There is a certain stigma behind the name Harvard, that it is intense, egotistical, prestigious, and even scary. Though it is recognized as a top Ivy League with a world class education, many people are even afraid to apply. Fears of rejection and being surrounded by very intellectual people can be unsettling and intimidating.
Despite these fears, I decided to take a shot in the dark and apply. Initially, I had taken it as more of a joke and did not even consider my chances. When I began to work on my application, I noticed that the supplement was very open ended and I could submit an essay on a topic of my choice. This made me rethink my application and I began to work very hard on this essay. I incorporated many important aspects of my experiences, education, beliefs, and even anecdotes to ensure it encompassed my life. A few days after my submission, I received an email asking for an interview with the Harvard Club of San Francisco. Seeing this made my application to Harvard much more real, I now felt an immense pressure.
The idea of an interview made me both anxious and excited, I considered how much this could sway my application. I had spent three weeks preparing by doing extensive research on the school, brainstorming questions, topics to discuss; I thought it would be more intense than a job interview. In my eyes it was make or break, all of the preparation and years of work had come down to this moment.
Going into my Harvard interview, I was terrified. I had to wait in the lobby of International High School among students from all over the Bay Area. Upon arrival, it comforted me to see some friends from other schools, yet it made me see them as competition. All of us sitting around a table, chatting for the sole purpose of sizing each other up, it felt as it if we were in the hunger games. Seeing other students get called out by their interviewers made it very real, my hands were sweaty and my entire body was shaking.
After 5 excruciatingly long minutes, I had been called out by an older woman and gentleman. After shaking hands, we immediately began joking about the complexity of my name and the vibe felt more light and casual. I was taken to a small office and the interviewers initially began telling me about themselves; what they do, when they graduated, what their major was, giving me context to their experiences. There were many jokes and laughs in between each of their explanations which made me feel more comfortable with them.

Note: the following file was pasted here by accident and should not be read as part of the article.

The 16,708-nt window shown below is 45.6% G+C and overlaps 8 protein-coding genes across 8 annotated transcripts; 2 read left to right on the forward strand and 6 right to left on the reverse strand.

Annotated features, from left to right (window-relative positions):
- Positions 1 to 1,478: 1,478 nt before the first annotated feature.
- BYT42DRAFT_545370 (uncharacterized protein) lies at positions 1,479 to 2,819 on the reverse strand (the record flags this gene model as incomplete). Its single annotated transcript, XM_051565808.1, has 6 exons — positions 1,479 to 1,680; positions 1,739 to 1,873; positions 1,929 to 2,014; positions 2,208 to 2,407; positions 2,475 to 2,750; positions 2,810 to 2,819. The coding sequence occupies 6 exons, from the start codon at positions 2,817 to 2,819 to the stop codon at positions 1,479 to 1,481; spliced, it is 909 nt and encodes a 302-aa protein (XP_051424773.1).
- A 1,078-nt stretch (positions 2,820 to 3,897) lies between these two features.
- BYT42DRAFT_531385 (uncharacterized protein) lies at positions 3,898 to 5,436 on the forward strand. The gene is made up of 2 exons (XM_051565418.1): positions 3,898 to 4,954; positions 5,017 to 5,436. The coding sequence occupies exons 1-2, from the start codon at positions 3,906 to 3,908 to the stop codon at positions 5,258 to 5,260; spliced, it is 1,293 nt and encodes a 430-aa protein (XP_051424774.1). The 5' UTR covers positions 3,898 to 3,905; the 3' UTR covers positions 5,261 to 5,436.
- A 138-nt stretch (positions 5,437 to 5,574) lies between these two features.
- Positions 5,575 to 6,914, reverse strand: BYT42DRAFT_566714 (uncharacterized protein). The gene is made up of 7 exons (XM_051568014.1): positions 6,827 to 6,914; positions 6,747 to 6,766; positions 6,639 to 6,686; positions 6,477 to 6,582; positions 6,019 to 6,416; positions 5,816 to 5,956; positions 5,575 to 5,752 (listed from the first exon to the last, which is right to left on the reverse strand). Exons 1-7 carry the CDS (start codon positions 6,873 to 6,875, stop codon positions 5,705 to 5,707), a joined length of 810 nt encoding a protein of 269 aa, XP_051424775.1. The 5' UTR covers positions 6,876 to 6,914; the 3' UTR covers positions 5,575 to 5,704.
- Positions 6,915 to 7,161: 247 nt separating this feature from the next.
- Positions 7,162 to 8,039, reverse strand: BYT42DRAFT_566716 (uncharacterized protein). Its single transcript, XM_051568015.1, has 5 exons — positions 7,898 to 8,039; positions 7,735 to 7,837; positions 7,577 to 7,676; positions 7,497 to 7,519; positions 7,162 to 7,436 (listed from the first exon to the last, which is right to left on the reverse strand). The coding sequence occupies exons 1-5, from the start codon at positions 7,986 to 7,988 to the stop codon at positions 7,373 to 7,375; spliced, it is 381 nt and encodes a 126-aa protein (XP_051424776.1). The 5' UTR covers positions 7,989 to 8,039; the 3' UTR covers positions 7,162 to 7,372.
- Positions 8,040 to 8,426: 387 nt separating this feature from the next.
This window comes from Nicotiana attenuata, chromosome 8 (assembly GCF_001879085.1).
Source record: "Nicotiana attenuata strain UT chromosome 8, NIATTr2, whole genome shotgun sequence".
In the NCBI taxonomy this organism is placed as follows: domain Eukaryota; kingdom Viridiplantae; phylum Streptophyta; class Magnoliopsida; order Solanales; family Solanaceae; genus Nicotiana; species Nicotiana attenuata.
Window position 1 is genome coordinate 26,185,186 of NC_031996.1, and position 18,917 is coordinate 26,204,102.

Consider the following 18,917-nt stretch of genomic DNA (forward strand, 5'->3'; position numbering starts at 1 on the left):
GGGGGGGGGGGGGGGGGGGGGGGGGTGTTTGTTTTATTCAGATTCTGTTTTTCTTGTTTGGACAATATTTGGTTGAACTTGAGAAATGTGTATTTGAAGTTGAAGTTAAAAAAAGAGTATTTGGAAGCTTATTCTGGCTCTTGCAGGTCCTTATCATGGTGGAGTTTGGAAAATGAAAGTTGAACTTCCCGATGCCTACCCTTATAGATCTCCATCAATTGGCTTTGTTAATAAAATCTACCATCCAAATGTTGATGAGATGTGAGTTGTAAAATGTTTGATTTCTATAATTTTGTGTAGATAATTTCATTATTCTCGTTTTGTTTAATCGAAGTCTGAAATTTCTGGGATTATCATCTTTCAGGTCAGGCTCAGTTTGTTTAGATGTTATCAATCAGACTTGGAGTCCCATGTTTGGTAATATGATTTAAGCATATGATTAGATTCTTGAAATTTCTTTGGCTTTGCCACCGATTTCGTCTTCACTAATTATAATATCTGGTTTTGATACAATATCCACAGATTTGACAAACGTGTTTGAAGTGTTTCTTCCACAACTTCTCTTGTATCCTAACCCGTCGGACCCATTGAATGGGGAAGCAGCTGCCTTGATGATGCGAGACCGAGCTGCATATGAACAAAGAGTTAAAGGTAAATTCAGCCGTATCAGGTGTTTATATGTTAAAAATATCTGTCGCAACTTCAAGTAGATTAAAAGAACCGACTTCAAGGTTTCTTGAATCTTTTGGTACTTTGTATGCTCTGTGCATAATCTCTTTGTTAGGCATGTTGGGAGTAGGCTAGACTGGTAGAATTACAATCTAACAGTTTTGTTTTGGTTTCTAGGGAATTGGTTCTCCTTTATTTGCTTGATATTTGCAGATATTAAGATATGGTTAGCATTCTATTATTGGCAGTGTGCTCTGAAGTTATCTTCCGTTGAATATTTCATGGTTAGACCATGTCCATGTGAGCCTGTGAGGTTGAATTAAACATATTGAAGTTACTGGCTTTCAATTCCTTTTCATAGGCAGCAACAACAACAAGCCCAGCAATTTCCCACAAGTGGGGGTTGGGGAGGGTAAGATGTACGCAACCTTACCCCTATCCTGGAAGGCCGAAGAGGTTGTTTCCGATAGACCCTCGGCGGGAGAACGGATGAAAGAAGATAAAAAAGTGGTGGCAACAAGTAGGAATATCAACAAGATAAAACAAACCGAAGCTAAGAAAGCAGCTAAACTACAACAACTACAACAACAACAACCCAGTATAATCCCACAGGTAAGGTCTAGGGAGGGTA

As soon as they finished, the tables turned to me and the woman had asked me the first question. Before the interview, I had to fill out a form with my favorite classes, GPA, test scores, extracurriculars, and achievements. The questions asked were based on this form, which made the interview feel a lot more personalized. While answering, I began to feel my confidence rising, nerves dropping, and the rest flowed together perfectly.
The only question they had prepared for me was the first and the rest of the interview felt like easy conversation between three friends. There were no papers with a list of questions, it was simply conversation about my life, education, favorite classes, and we had even discussed poetry and GMOs.
This was my element, talking and connecting with people is a passion of mine that I was able to perfectly display in this interview. Towards the end we had realized we went over time, I was shocked at how quickly the hour had passed. They told me to ask them questions for the last 15 minutes. This was my chance to interview them, and having prepared questions, I was very confident. Their answers to my questions had given me entirely new insight into Harvard and fueled my desire to attend the university even more. When time was up I was left wanting to say and ask even more, yet I felt fully satisfied with how it went. We shook hands, said our goodbyes, and I walked out smiling from ear to ear.
This experience showed me that my expectations and preconceived notions had blurred my confidence and heightened my nerves. The Harvard name alone had added a lot more pressure to the interview, fearful that the alumni would look down on me. Despite this, I was able to easily adjust to the surprisingly more casual feeling of the interview. Overall, was an amazing learning experience, my preparation had paid off, I had a wonderful interview, and the Harvard alumni are a lot nicer than I had thought.